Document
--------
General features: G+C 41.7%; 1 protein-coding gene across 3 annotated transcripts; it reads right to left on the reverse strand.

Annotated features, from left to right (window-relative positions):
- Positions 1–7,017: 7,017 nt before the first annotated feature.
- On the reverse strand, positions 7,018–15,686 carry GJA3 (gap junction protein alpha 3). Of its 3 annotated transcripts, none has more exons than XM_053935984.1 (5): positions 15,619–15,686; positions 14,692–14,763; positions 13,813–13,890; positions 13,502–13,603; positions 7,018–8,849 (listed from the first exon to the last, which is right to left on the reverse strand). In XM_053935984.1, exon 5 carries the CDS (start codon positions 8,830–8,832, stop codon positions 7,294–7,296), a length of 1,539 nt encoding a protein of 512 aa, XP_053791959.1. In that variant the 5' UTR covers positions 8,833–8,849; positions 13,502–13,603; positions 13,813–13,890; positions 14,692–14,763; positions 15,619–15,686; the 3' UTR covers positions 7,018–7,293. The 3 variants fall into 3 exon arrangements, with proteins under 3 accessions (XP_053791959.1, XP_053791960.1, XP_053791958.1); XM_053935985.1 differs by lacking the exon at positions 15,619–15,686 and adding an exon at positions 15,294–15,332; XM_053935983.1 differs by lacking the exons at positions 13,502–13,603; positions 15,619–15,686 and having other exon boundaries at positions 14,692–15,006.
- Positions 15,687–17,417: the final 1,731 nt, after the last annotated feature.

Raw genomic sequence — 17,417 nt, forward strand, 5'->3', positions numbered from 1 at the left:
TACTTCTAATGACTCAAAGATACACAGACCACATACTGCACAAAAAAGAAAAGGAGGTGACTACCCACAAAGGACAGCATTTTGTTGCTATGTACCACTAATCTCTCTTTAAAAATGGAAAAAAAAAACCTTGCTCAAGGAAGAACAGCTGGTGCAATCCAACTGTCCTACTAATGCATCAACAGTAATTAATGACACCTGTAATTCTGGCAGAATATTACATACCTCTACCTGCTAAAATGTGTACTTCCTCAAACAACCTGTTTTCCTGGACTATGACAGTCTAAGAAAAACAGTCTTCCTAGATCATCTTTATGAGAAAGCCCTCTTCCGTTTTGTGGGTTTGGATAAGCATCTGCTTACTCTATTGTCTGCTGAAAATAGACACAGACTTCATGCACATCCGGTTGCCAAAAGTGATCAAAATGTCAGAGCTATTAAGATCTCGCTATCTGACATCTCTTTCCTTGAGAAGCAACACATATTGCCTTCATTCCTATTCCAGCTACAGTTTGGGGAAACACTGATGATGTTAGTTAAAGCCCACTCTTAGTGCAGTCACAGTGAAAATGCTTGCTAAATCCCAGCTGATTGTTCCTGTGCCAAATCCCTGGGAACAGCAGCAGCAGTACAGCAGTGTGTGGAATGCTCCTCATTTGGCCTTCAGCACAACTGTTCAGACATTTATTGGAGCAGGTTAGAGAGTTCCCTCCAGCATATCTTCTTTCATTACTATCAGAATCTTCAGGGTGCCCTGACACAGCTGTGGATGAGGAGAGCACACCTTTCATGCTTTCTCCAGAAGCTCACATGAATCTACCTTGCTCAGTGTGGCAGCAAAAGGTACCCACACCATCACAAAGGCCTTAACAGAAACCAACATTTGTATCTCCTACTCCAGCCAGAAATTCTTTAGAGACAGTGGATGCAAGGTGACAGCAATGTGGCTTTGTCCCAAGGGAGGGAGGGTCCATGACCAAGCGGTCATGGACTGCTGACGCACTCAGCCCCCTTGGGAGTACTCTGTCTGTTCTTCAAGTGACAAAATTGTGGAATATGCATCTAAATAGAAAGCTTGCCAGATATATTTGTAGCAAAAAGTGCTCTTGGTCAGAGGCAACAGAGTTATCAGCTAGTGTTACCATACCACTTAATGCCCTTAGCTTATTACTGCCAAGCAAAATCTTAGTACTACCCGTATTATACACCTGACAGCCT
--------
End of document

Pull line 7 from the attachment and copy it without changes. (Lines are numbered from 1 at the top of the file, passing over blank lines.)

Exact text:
TACTTCTAATGACTCAAAGATACACAGACCACATACTGCACAAAAAAGAAAAGGAGGTGACTACCCACAAAGGACAGCATTTTGTTGCTATGTACCACTAATCTCTCTTTAAAAATGGAAAAAAAAAACCTTGCTCAAGGAAGAACAGCTGGTGCAATCCAACTGTCCTACTAATGCATCAACAGTAATTAATGACACCTGTAATTCTGGCAGAATATTACATACCTCTACCTGCTAAAATGTGTACTTCCTCAAACAACCTGTTTTCCTGGACTATGACAGTCTAAGAAAAACAGTCTTCCTAGATCATCTTTATGAGAAAGCCCTCTTCCGTTTTGTGGGTTTGGATAAGCATCTGCTTACTCTATTGTCTGCTGAAAATAGACACAGACTTCATGCACATCCGGTTGCCAAAAGTGATCAAAATGTCAGAGCTATTAAGATCTCGCTATCTGACATCTCTTTCCTTGAGAAGCAACACATATTGCCTTCATTCCTATTCCAGCTACAGTTTGGGGAAACACTGATGATGTTAGTTAAAGCCCACTCTTAGTGCAGTCACAGTGAAAATGCTTGCTAAATCCCAGCTGATTGTTCCTGTGCCAAATCCCTGGGAACAGCAGCAGCAGTACAGCAGTGTGTGGAATGCTCCTCATTTGGCCTTCAGCACAACTGTTCAGACATTTATTGGAGCAGGTTAGAGAGTTCCCTCCAGCATATCTTCTTTCATTACTATCAGAATCTTCAGGGTGCCCTGACACAGCTGTGGATGAGGAGAGCACACCTTTCATGCTTTCTCCAGAAGCTCACATGAATCTACCTTGCTCAGTGTGGCAGCAAAAGGTACCCACACCATCACAAAGGCCTTAACAGAAACCAACATTTGTATCTCCTACTCCAGCCAGAAATTCTTTAGAGACAGTGGATGCAAGGTGACAGCAATGTGGCTTTGTCCCAAGGGAGGGAGGGTCCATGACCAAGCGGTCATGGACTGCTGACGCACTCAGCCCCCTTGGGAGTACTCTGTCTGTTCTTCAAGTGACAAAATTGTGGAATATGCATCTAAATAGAAAGCTTGCCAGATATATTTGTAGCAAAAAGTGCTCTTGGTCAGAGGCAACAGAGTTATCAGCTAGTGTTACCATACCACTTAATGCCCTTAGCTTATTACTGCCAAGCAAAATCTTAGTACTACCCGTATTATACACCTGACAGCCT